When it isn’t going too swimmingly…

SHOULDER PAIN: A SWIMMER’S COMPLAINT

SwimmingThe most common complaint from swimmers is shoulder pain.

But sometimes it isn’t coming from the shoulder.

When a swimmer has slight pain at end of range shoulder movements but no loss of shoulder strength it is always best to examine the cervical spine (neck) and ensure there is no involvement coming from there – and if that is clear, we move on a little further down the body.

Key assessment point for swimmers with shoulder pain:

Upon examination, if there is some tightness in thoracic spine extension (backwards) movement, which can be demonstrated in a reduced combined elevation test.

If there is a reduction in thoracic range, the mild sub-acromial shoulder impingement we are being presented with can be possibly brought on by tightness in the swimmer’s abdominal muscles – that in turn are reducing thoracic extension…. are you still with me?

When there is tightness limited his thoracic spine movement, there is some extra difficulty in achieving full shoulder range of movement.

In swimming, the streamlined body position underwater is crucial for good efficient swimming. Obtaining an ideal body position reduces the drag forces applied on the body, as they will slow the swimmer and force them to work much harder to generate enough force to propel their body through the water and get to the end. The extra work to overcome these drag forces is a large contributing factor to overload injuries, especially in shoulders;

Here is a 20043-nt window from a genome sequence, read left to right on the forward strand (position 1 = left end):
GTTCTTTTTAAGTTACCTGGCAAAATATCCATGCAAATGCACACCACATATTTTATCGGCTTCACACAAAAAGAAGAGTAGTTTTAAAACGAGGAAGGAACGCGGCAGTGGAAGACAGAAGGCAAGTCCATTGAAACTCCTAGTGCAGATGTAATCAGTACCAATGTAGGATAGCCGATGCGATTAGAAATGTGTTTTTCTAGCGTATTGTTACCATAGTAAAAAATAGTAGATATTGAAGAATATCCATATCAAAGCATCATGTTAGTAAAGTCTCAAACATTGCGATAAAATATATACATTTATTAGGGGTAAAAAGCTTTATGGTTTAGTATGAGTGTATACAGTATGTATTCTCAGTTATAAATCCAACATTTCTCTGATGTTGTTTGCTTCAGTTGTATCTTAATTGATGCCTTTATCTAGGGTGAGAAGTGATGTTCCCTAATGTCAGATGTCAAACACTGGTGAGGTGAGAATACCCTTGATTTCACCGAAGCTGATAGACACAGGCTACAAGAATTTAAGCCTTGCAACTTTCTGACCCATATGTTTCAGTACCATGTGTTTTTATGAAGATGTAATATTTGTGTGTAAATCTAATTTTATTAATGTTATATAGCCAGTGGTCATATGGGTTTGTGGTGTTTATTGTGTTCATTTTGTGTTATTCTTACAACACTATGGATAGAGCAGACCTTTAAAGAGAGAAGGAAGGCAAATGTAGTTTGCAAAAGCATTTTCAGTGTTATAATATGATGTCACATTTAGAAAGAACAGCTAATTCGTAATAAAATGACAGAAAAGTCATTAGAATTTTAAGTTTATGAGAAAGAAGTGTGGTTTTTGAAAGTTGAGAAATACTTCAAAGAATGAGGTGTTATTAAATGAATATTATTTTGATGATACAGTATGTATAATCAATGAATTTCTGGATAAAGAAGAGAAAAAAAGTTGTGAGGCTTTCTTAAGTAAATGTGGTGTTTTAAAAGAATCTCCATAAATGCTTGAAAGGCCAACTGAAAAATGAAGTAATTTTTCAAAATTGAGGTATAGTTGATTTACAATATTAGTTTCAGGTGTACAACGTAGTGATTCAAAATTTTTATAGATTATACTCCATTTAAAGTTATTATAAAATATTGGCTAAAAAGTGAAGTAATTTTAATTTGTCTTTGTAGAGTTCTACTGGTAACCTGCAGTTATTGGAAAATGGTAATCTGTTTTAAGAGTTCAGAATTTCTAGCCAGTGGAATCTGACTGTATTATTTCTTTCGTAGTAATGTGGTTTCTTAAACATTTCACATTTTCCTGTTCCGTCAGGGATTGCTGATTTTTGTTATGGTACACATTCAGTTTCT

A good streamline body position has a number of key components:

Upper body: sufficient shoulder flexibility, thoracic spine extension / mobility / strength, adequate abdominal muscle length
Lower Body: enough hip extension (ability to move hip / thigh backwards), ankle plantar flexion (pointing toes like a ballerina) and core control – hello abs!

Here is an exploration of the upper body components:

Adequate Arm & Shoulder Flexibility
The ability to get your arms into an extreme position above your head with ease is essential for a good streamlined position. Tightness through your shoulder muscles, especially your latisssimus dorsi, pectorals (major and minor) and the rotator cuff (shoulder blade) muscles will make this difficult. So get stretching

Adequate Thoracic Spine Extension / Mobility / Strength
This describes the ability of the portion of the spine near the shoulder blades to straighten up. This allows the spine to get longer and the shoulders to achieve their maximum position overhead more easily. Thoracic spine mobility is often comprimised by habitual poor sitting postures (school, work desks).

Adequate Abdominal Muscle Length

But aren’t we just meant to have abs of steel? Not quite!

Strength and control is also very important but often in our attempts to achieve improved strength (eg. hundreds of crunches), we actually tighten these muscles and compromise their length.

This can lead to the rib cage being pulled down / forwards and difficulty expanding the chest when breathing. This makes it difficult for the swimmer to obtain thoracic spine extension and thus, a streamlined body position.

 

If you think some of these characteristics may apply to you and your swimming and / or you would like further information, please feel free to contact me